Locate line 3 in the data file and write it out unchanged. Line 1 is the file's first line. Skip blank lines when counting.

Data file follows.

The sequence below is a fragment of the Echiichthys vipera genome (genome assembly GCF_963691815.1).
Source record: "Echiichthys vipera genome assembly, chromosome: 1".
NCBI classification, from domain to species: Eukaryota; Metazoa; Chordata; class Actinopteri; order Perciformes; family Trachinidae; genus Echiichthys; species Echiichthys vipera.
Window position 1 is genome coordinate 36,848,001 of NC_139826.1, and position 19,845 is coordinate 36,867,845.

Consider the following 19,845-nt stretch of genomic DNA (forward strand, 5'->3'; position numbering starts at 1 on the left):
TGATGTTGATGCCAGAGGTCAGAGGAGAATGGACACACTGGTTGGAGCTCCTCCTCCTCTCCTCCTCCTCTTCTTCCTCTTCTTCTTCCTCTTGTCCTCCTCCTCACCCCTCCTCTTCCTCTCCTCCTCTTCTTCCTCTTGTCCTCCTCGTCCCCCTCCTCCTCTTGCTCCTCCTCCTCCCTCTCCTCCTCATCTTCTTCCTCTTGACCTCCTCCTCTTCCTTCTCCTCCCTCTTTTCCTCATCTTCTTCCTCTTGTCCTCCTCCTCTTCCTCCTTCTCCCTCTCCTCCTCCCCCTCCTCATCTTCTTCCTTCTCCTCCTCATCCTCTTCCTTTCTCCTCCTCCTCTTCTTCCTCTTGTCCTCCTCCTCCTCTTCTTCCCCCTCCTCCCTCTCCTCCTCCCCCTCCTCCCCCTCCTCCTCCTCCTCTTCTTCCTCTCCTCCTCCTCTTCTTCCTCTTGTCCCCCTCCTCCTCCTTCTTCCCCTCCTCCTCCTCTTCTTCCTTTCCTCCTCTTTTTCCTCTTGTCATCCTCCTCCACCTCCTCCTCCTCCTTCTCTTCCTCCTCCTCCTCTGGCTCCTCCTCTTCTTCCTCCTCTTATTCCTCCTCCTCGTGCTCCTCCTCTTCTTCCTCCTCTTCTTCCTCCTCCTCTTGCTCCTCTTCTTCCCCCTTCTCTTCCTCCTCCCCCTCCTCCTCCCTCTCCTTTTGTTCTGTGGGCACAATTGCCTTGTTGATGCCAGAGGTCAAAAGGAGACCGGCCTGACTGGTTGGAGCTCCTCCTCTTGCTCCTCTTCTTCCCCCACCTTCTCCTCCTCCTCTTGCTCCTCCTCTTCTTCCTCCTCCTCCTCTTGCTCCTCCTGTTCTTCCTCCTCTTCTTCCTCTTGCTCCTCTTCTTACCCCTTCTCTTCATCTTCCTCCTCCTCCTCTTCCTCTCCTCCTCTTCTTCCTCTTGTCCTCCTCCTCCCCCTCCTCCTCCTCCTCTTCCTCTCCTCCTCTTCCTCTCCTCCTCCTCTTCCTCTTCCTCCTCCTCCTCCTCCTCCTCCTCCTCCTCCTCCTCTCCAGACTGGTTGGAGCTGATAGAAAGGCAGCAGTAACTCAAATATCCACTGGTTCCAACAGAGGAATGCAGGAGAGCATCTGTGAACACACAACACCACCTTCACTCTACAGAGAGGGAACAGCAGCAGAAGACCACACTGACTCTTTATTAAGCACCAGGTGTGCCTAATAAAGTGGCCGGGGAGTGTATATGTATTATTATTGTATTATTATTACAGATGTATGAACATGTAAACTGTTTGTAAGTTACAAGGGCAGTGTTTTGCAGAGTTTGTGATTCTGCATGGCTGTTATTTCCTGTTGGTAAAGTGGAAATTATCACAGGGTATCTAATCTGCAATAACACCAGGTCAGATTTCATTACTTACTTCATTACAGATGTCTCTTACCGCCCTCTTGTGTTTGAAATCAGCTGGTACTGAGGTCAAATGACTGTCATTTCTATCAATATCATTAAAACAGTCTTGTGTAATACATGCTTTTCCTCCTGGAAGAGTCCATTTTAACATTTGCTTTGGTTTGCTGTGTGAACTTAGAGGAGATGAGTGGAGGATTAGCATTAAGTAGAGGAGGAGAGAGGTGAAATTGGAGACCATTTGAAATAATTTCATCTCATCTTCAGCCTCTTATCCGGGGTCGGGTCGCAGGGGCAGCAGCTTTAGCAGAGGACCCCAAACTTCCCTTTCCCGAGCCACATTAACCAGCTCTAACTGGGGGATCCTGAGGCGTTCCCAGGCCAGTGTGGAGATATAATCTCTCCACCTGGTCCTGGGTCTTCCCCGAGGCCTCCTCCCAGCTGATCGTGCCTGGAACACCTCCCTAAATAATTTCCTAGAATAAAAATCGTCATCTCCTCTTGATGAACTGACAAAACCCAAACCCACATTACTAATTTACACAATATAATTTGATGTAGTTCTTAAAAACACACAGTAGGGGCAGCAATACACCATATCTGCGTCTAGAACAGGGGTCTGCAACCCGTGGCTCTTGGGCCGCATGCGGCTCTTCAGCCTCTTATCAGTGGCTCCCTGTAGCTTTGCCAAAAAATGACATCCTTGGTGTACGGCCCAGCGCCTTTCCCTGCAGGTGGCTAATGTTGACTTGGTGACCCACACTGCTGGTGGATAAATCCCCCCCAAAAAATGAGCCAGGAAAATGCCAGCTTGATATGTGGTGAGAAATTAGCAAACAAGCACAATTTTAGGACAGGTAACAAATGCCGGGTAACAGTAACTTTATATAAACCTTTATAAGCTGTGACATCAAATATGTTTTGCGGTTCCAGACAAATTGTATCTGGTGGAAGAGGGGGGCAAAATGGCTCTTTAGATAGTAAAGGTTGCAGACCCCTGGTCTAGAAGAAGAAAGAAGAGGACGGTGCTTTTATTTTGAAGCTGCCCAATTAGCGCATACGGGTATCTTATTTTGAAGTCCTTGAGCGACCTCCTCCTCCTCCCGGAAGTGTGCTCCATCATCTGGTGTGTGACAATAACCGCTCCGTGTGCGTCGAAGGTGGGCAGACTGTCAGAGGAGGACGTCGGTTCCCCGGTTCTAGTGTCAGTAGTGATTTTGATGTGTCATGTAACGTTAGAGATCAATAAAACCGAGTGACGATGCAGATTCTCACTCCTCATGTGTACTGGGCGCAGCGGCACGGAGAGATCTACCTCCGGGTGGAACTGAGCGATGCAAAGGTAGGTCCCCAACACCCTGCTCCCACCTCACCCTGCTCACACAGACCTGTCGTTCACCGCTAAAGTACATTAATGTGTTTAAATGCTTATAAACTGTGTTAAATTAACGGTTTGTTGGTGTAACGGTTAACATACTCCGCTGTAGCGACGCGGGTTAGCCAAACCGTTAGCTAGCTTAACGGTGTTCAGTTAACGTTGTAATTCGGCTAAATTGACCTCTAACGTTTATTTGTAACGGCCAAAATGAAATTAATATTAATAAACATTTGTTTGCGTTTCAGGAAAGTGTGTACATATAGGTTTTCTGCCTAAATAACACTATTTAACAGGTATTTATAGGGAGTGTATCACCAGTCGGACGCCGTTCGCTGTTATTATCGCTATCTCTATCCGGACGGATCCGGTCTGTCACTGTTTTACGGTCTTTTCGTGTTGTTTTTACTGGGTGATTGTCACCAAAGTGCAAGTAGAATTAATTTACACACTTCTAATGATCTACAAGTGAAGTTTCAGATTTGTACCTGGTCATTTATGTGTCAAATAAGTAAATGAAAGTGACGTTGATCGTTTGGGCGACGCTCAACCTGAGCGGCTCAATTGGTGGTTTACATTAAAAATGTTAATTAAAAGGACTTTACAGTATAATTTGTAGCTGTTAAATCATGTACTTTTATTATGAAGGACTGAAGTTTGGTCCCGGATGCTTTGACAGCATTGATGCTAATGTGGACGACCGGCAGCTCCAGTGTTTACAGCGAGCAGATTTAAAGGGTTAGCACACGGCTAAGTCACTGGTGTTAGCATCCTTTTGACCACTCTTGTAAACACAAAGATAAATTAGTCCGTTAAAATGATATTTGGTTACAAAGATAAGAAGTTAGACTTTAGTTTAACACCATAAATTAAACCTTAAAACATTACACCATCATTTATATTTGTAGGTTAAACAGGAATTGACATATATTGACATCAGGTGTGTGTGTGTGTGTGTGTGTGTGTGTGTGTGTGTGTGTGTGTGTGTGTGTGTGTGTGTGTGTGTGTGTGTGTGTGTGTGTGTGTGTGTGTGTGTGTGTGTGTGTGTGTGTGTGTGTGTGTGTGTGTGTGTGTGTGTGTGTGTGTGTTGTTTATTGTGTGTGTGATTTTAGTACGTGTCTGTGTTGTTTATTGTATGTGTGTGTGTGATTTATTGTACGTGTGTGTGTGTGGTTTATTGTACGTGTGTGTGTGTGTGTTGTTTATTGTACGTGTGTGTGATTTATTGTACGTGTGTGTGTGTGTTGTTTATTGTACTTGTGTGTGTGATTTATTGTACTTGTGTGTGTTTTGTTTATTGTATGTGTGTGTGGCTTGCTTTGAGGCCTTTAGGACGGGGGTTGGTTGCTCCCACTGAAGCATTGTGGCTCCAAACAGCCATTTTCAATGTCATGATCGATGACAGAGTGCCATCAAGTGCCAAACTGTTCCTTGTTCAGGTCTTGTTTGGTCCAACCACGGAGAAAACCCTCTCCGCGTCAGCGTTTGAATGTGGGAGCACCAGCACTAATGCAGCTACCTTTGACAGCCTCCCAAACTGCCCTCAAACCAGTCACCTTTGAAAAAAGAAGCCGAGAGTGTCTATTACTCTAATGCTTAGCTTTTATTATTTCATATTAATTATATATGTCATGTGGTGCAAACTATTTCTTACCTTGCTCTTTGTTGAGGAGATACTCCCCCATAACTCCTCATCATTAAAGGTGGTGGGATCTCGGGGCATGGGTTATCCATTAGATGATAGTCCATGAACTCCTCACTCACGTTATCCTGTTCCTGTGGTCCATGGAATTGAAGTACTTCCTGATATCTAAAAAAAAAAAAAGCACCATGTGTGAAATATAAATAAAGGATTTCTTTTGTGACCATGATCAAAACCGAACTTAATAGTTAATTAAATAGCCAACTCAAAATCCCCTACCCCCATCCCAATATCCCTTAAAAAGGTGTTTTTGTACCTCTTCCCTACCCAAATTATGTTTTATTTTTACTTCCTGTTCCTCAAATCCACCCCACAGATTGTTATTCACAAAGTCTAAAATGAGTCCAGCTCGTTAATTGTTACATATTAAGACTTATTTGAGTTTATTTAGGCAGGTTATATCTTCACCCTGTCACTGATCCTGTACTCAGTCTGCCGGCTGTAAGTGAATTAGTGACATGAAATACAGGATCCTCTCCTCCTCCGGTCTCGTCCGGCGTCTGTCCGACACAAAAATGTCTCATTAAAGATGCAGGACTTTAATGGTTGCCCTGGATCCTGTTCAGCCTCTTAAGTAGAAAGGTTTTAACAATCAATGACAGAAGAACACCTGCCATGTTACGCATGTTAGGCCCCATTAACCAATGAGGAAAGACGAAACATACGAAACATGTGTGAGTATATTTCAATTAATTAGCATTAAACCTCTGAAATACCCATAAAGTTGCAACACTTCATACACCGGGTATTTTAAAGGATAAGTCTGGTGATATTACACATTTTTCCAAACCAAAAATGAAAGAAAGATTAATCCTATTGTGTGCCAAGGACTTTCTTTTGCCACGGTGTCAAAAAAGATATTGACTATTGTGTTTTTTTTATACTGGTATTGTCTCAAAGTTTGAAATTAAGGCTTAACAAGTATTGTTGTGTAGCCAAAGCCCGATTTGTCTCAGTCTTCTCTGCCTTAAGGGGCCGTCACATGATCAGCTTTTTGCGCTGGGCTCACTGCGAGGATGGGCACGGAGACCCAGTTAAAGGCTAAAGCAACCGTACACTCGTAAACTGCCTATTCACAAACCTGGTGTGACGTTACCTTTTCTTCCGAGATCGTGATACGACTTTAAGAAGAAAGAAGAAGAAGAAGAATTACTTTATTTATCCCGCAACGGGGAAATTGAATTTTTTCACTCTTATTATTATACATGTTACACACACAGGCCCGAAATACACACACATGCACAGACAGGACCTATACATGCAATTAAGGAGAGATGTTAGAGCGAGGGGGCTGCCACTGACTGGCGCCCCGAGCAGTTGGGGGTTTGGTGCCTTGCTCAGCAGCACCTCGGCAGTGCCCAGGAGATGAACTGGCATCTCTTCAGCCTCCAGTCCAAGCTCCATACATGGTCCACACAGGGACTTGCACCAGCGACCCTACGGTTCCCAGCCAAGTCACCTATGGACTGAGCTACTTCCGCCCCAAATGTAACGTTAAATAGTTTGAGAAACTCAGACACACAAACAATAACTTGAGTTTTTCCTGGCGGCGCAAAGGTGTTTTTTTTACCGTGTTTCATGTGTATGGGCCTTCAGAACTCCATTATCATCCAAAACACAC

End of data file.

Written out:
NCBI classification, from domain to species: Eukaryota; Metazoa; Chordata; class Actinopteri; order Perciformes; family Trachinidae; genus Echiichthys; species Echiichthys vipera.